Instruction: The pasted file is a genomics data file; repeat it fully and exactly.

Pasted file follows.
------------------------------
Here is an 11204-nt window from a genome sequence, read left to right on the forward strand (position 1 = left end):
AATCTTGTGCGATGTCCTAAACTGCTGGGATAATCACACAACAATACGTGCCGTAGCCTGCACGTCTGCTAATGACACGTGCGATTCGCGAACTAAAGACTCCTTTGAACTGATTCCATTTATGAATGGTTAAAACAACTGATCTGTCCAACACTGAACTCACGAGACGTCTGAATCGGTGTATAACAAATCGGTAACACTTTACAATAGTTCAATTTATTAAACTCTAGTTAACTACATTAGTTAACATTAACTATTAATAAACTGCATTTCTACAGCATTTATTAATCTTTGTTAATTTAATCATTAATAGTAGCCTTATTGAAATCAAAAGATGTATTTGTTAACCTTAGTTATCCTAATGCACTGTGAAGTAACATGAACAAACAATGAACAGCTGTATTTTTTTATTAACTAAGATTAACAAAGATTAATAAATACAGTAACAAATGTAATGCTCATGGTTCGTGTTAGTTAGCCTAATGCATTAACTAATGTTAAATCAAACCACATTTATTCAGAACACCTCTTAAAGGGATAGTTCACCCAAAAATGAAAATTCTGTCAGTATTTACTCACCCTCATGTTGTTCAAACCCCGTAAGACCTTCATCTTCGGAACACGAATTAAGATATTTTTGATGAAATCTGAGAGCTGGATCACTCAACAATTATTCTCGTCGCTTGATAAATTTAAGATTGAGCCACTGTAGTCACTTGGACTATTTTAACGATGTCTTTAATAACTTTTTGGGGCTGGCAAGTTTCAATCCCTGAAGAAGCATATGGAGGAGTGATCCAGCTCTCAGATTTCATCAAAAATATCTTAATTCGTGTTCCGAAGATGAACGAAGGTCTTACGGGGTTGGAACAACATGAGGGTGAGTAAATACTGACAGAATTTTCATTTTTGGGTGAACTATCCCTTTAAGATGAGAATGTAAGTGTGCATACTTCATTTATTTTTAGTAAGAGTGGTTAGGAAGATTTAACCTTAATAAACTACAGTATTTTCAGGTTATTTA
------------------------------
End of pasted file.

Here is an 11204-nt window from a genome sequence, read left to right on the forward strand (position 1 = left end):
AATCTTGTGCGATGTCCTAAACTGCTGGGATAATCACACAACAATACGTGCCGTAGCCTGCACGTCTGCTAATGACACGTGCGATTCGCGAACTAAAGACTCCTTTGAACTGATTCCATTTATGAATGGTTAAAACAACTGATCTGTCCAACACTGAACTCACGAGACGTCTGAATCGGTGTATAACAAATCGGTAACACTTTACAATAGTTCAATTTATTAAACTCTAGTTAACTACATTAGTTAACATTAACTATTAATAAACTGCATTTCTACAGCATTTATTAATCTTTGTTAATTTAATCATTAATAGTAGCCTTATTGAAATCAAAAGATGTATTTGTTAACCTTAGTTATCCTAATGCACTGTGAAGTAACATGAACAAACAATGAACAGCTGTATTTTTTTATTAACTAAGATTAACAAAGATTAATAAATACAGTAACAAATGTAATGCTCATGGTTCGTGTTAGTTAGCCTAATGCATTAACTAATGTTAAATCAAACCACATTTATTCAGAACACCTCTTAAAGGGATAGTTCACCCAAAAATGAAAATTCTGTCAGTATTTACTCACCCTCATGTTGTTCAAACCCCGTAAGACCTTCATCTTCGGAACACGAATTAAGATATTTTTGATGAAATCTGAGAGCTGGATCACTCAACAATTATTCTCGTCGCTTGATAAATTTAAGATTGAGCCACTGTAGTCACTTGGACTATTTTAACGATGTCTTTAATAACTTTTTGGGGCTGGCAAGTTTCAATCCCTGAAGAAGCATATGGAGGAGTGATCCAGCTCTCAGATTTCATCAAAAATATCTTAATTCGTGTTCCGAAGATGAACGAAGGTCTTACGGGGTTGGAACAACATGAGGGTGAGTAAATACTGACAGAATTTTCATTTTTGGGTGAACTATCCCTTTAAGATGAGAATGTAAGTGTGCATACTTCATTTATTTTTAGTAAGAGTGGTTAGGAAGATTTAACCTTAATAAACTACAGTATTTTCAGGTTATTTA